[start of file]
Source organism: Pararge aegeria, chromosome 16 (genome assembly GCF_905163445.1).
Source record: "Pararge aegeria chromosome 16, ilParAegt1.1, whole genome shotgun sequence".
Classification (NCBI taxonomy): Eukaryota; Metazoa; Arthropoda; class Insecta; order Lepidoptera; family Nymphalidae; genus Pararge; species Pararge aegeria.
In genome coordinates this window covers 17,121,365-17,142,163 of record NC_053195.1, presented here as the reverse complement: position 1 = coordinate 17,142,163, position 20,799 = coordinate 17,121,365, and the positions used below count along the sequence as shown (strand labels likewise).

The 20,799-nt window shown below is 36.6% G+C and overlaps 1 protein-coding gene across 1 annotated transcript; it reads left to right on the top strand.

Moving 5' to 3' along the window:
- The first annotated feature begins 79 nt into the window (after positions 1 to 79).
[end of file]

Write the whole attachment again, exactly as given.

Source organism: Pararge aegeria, chromosome 16 (genome assembly GCF_905163445.1).
Source record: "Pararge aegeria chromosome 16, ilParAegt1.1, whole genome shotgun sequence".
Classification (NCBI taxonomy): Eukaryota; Metazoa; Arthropoda; class Insecta; order Lepidoptera; family Nymphalidae; genus Pararge; species Pararge aegeria.
In genome coordinates this window covers 17,121,365-17,142,163 of record NC_053195.1, presented here as the reverse complement: position 1 = coordinate 17,142,163, position 20,799 = coordinate 17,121,365, and the positions used below count along the sequence as shown (strand labels likewise).

The 20,799-nt window shown below is 36.6% G+C and overlaps 1 protein-coding gene across 1 annotated transcript; it reads left to right on the top strand.

Moving 5' to 3' along the window:
- The first annotated feature begins 79 nt into the window (after positions 1 to 79).